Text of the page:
In August 1951, the Government assumed full and direct responsibility for the provision of an entirely new teaching hospital. Efforts were immediately made to implement this decision in the shortest time possible. A special Ad hoc Co-ordinating Committee, representing the interests of all the parties concerned with the projected new hospital, was formed in London in the autumn of 1951 by London University at the invitation of the College Council.
In February 1952, important discussions, attended by representatives of the College and directly affecting its policy in relation to the Faculty of Medicine, took place in London. At these discussions, it was decided that in the period required to plan, build and bring the projected new hospital into active operations, medical students should continue to go overseas for their clinical training, with the co-operation of Universities in Great Britain. Ninety-five students of the University College Ibadan qualified by this arrangement.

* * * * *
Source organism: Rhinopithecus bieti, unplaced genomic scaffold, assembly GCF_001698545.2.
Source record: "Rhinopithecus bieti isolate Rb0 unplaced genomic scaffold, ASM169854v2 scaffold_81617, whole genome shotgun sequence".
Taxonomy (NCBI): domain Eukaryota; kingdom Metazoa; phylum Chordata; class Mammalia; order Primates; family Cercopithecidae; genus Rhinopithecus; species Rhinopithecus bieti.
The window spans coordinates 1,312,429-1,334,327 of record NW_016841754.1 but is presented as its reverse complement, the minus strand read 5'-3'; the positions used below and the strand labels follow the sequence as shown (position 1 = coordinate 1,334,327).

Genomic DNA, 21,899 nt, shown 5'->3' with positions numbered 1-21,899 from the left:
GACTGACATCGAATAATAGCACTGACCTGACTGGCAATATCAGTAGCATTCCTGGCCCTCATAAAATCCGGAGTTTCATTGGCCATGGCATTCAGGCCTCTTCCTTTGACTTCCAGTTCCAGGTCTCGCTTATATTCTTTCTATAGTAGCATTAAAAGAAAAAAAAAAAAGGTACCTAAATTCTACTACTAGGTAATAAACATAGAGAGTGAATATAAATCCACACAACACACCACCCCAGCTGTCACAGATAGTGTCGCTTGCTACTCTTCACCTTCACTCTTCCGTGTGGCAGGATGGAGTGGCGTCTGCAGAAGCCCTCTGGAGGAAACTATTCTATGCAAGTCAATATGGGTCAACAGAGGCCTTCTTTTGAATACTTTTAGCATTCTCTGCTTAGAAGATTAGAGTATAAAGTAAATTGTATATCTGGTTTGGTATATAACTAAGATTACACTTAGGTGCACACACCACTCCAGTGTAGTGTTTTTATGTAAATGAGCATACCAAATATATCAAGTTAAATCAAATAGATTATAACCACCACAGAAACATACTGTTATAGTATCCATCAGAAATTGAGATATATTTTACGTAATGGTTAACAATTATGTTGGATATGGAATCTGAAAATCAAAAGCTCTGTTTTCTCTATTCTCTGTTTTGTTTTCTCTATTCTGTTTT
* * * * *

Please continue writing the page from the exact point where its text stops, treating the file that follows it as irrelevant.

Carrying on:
The first group of students who proceeded overseas for their clinical training in 1950 graduated in 1954. A number of students who had already advanced in their clinical training following courses given at Yaba, continued training under the College for the Diploma or Licentiate of Medicine and Surgery, entitling them to practice in Nigeria. Arrangements were made for them and for other former Yaba graduates to study, if they wished, for the Conjoint Board in London to obtain a qualification registrable with the General Medical Council, and the majority who did so qualify as the years passed.
A new 500-bed hospital some four miles from the University College Ibadan, was planned. In this circumstance, every effort was made to complete the new hospital and to provide adequate staffing and facilities by 1956. The choice of the site was dictated by the practical need to make it easily accessible to the people of Ibadan.